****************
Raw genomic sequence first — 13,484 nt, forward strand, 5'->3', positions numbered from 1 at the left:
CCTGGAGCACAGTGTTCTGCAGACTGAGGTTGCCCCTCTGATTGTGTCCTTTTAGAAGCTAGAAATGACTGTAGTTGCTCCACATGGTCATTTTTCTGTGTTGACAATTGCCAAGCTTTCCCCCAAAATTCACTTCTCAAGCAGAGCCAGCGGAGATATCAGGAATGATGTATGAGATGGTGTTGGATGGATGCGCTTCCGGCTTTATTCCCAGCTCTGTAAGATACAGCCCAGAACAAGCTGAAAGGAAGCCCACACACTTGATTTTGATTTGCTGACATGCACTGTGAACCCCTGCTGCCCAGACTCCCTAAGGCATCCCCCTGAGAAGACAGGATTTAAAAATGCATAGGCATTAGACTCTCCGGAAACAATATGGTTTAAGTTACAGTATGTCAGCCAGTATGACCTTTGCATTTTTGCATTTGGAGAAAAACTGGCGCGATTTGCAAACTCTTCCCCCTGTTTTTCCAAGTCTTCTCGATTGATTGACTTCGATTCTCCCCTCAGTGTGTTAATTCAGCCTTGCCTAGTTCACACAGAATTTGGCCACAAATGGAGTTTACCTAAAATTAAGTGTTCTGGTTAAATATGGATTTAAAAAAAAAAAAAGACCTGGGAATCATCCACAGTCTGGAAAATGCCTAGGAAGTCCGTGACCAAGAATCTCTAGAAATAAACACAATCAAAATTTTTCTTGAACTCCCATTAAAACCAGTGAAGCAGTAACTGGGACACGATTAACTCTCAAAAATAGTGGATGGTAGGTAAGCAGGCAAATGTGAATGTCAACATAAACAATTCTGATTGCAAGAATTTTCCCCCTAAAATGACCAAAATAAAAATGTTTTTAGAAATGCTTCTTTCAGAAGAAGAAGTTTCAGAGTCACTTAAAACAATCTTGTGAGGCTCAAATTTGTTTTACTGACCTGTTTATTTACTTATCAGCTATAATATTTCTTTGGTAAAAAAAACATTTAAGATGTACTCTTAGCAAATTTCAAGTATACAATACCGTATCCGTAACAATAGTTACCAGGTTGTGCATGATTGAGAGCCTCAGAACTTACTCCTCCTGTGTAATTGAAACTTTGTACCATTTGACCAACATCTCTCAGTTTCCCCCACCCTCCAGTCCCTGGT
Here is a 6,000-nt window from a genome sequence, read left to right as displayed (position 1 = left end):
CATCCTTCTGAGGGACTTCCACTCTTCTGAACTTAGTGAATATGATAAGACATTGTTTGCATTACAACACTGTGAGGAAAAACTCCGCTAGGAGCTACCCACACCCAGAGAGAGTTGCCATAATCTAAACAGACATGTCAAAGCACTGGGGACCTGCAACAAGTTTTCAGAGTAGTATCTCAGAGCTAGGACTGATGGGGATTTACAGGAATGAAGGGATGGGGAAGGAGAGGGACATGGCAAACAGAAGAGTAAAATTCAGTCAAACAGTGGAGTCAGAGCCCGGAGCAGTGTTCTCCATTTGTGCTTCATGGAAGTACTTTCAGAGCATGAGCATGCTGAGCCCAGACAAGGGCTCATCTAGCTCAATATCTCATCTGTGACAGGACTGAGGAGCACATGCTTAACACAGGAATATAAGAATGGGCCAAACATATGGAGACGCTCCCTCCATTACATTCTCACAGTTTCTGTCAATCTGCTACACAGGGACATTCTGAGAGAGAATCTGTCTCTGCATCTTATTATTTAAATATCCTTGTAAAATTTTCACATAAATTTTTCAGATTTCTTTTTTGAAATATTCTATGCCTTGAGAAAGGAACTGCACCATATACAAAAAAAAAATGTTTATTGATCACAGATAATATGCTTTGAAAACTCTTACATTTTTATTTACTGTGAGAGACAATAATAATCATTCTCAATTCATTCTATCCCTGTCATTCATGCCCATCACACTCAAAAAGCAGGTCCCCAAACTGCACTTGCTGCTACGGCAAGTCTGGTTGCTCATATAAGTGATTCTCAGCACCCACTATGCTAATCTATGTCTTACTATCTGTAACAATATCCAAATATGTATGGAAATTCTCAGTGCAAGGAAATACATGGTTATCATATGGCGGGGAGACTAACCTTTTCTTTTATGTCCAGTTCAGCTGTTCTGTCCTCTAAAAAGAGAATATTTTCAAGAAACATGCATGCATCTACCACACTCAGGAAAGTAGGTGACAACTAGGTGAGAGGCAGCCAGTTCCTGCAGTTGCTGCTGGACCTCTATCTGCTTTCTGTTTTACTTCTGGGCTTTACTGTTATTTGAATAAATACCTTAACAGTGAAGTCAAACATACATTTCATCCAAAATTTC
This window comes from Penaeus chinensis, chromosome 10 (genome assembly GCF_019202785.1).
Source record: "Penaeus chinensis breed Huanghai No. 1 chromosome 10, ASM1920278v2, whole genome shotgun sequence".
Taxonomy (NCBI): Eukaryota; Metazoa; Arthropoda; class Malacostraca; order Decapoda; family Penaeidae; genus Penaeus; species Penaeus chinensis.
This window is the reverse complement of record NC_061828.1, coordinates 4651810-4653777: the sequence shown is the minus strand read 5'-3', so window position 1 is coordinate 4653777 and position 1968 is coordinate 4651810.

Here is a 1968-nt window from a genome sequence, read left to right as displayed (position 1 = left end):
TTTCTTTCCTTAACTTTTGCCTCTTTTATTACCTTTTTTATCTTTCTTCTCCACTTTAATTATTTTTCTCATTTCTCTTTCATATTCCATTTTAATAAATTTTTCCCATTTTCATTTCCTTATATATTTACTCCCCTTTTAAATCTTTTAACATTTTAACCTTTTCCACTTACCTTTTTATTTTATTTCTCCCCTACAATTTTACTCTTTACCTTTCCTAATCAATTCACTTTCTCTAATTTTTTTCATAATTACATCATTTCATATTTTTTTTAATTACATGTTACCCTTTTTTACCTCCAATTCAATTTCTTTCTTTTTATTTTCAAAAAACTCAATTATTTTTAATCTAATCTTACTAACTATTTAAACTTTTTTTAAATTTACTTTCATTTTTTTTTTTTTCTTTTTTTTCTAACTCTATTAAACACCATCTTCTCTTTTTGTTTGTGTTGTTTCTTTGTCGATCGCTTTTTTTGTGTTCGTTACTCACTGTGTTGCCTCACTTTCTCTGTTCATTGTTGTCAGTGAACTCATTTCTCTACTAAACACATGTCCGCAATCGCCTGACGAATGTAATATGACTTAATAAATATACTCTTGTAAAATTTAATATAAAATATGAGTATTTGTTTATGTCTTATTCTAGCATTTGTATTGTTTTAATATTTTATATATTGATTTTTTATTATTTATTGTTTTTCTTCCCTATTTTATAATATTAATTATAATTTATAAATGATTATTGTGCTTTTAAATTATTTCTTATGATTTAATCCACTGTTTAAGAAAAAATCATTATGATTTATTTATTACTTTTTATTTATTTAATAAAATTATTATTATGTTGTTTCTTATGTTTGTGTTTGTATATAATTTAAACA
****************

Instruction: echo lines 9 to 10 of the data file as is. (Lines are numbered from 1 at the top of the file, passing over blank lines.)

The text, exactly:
Here is a 1968-nt window from a genome sequence, read left to right as displayed (position 1 = left end):
TTTCTTTCCTTAACTTTTGCCTCTTTTATTACCTTTTTTATCTTTCTTCTCCACTTTAATTATTTTTCTCATTTCTCTTTCATATTCCATTTTAATAAATTTTTCCCATTTTCATTTCCTTATATATTTACTCCCCTTTTAAATCTTTTAACATTTTAACCTTTTCCACTTACCTTTTTATTTTATTTCTCCCCTACAATTTTACTCTTTACCTTTCCTAATCAATTCACTTTCTCTAATTTTTTTCATAATTACATCATTTCATATTTTTTTTAATTACATGTTACCCTTTTTTACCTCCAATTCAATTTCTTTCTTTTTATTTTCAAAAAACTCAATTATTTTTAATCTAATCTTACTAACTATTTAAACTTTTTTTAAATTTACTTTCATTTTTTTTTTTTTCTTTTTTTTCTAACTCTATTAAACACCATCTTCTCTTTTTGTTTGTGTTGTTTCTTTGTCGATCGCTTTTTTTGTGTTCGTTACTCACTGTGTTGCCTCACTTTCTCTGTTCATTGTTGTCAGTGAACTCATTTCTCTACTAAACACATGTCCGCAATCGCCTGACGAATGTAATATGACTTAATAAATATACTCTTGTAAAATTTAATATAAAATATGAGTATTTGTTTATGTCTTATTCTAGCATTTGTATTGTTTTAATATTTTATATATTGATTTTTTATTATTTATTGTTTTTCTTCCCTATTTTATAATATTAATTATAATTTATAAATGATTATTGTGCTTTTAAATTATTTCTTATGATTTAATCCACTGTTTAAGAAAAAATCATTATGATTTATTTATTACTTTTTATTTATTTAATAAAATTATTATTATGTTGTTTCTTATGTTTGTGTTTGTATATAATTTAAACA